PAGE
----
Report: Shell Seeking $25B Gas Deal With Israel, Cyprus

YERUSHALAYIM -
An Israeli gas platform is seen in the Mediterranean Sea. (Reuters/Amir Cohen, File)

Energy giant Shell is in talks to purchase $25 billion in natural gas from Israel and Cyprus, a report in Globes said Sunday. The report quoted sources at Bloomberg, who first reported the story last Thursday.

The report said that Shell was seeking to contract with the two countries for 10 billion cubic meters of natural gas annually from Israel’s Leviathan and Cyprus’s Aphrodite gas fields. According to Bloomberg, all three parties involved are seeking to sign a deal by the end of 2018.

This is the second time that Shell has sought to purchase gas from the Leviathan field. The first attempt was in 2016, when the partnership that developed the field – Delek Drilling, Noble Energy, and Ratio Oil Exploration – sought to close a deal with BG Group, which was subsequently acquired by Shell. That deal, though completed, was never consummated, and fell by the wayside in the wake of Israel’s reevaluation of taxes and licensing fees to be imposed on the Leviathan partners.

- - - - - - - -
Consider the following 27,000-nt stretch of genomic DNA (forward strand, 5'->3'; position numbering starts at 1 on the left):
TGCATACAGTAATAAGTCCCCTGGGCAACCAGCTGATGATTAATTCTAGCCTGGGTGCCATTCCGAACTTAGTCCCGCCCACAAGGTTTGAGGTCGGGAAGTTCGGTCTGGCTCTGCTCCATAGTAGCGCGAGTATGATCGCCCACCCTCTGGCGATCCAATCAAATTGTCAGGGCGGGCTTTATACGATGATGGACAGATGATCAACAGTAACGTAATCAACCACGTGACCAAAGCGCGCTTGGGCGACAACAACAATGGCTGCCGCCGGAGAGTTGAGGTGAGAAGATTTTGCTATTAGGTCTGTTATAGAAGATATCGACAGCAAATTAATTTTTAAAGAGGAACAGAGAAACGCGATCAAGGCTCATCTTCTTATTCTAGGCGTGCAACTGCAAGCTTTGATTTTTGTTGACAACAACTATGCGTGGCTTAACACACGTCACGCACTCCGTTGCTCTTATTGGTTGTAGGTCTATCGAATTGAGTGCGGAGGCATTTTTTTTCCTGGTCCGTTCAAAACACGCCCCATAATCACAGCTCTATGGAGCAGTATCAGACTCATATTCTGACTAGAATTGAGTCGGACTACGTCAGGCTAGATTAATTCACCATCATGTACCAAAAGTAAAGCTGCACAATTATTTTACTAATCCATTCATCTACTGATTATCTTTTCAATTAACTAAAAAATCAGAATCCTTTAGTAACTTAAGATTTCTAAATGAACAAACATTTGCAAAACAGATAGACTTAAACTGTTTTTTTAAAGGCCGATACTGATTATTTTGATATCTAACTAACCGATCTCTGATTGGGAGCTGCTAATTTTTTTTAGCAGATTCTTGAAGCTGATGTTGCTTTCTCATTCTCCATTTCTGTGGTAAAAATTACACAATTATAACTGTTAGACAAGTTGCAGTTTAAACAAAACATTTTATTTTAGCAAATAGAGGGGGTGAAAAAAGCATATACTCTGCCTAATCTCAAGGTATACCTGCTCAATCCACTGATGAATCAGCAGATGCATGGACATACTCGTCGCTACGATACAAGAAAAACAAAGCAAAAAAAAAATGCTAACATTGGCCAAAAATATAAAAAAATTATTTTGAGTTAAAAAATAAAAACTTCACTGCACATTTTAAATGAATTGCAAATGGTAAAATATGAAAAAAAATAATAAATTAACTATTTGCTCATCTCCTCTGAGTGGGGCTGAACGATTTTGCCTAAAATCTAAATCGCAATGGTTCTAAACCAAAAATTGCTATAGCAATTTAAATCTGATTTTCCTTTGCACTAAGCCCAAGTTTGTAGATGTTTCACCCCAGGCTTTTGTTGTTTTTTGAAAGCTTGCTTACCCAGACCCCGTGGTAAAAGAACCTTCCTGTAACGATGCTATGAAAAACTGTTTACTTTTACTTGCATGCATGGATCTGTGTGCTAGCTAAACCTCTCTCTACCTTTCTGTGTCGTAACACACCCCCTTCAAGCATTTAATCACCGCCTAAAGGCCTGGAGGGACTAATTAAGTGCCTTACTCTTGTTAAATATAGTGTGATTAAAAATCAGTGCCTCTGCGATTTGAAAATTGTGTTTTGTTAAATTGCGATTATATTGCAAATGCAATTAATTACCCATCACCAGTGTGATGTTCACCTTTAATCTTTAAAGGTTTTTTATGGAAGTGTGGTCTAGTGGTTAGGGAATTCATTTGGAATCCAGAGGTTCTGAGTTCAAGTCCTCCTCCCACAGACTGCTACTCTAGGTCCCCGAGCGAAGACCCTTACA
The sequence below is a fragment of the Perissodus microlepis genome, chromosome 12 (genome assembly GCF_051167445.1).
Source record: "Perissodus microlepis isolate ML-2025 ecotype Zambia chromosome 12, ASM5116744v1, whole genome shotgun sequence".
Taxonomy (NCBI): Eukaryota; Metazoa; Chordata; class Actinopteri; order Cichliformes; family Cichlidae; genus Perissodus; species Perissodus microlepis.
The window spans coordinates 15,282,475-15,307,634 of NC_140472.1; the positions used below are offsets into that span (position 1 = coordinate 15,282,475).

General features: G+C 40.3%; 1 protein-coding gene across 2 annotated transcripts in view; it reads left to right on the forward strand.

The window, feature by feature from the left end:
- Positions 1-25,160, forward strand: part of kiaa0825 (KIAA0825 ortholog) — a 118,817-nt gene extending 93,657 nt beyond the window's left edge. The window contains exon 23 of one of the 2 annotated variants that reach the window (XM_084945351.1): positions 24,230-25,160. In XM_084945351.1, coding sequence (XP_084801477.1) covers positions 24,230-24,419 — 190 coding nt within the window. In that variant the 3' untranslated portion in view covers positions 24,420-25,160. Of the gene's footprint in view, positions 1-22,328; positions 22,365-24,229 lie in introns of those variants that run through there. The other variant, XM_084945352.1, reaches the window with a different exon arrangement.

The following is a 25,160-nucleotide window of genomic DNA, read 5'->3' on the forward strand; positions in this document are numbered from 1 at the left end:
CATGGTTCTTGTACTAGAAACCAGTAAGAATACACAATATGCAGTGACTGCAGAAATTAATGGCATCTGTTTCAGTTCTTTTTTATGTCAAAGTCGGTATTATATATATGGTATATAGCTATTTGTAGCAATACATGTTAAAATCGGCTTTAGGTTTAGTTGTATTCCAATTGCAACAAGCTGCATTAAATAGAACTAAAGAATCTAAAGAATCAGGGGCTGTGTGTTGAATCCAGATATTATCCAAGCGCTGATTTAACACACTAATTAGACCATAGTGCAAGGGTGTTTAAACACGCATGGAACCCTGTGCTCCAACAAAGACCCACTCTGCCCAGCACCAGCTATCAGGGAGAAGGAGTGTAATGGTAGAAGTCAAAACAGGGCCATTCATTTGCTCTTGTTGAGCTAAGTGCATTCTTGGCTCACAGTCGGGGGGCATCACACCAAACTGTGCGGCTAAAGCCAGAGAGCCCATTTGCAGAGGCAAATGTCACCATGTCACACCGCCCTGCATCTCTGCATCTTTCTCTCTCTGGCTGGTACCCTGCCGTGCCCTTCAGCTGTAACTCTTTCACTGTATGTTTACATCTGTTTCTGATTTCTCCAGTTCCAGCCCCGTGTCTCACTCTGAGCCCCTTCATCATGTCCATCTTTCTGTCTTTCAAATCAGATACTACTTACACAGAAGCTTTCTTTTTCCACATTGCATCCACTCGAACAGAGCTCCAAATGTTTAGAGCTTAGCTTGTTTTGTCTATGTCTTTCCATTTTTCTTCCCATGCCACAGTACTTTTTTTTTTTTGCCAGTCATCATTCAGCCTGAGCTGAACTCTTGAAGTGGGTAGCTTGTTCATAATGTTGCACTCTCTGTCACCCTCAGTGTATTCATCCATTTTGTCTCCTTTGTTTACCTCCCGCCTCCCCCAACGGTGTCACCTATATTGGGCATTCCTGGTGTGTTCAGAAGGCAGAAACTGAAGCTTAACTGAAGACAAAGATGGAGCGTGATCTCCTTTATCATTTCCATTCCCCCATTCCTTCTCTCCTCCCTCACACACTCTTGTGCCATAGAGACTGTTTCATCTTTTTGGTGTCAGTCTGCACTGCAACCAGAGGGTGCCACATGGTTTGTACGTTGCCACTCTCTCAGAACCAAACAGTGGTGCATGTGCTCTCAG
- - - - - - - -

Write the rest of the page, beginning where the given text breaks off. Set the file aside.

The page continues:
Development of Leviathan, the biggest infrastructure project in Israeli history, began last year. According to the latest reports by the partnership to the Tel Aviv Stock Exchange, gas should begin to flow from the field at the end of 2019. Delek Drilling, controlled by Israeli millionaire Yitzchak Tshuva, owns 45.3 percent of the field, while U.S.-based Noble Energy owns 39.7 percent of it. Ratio owns the balance.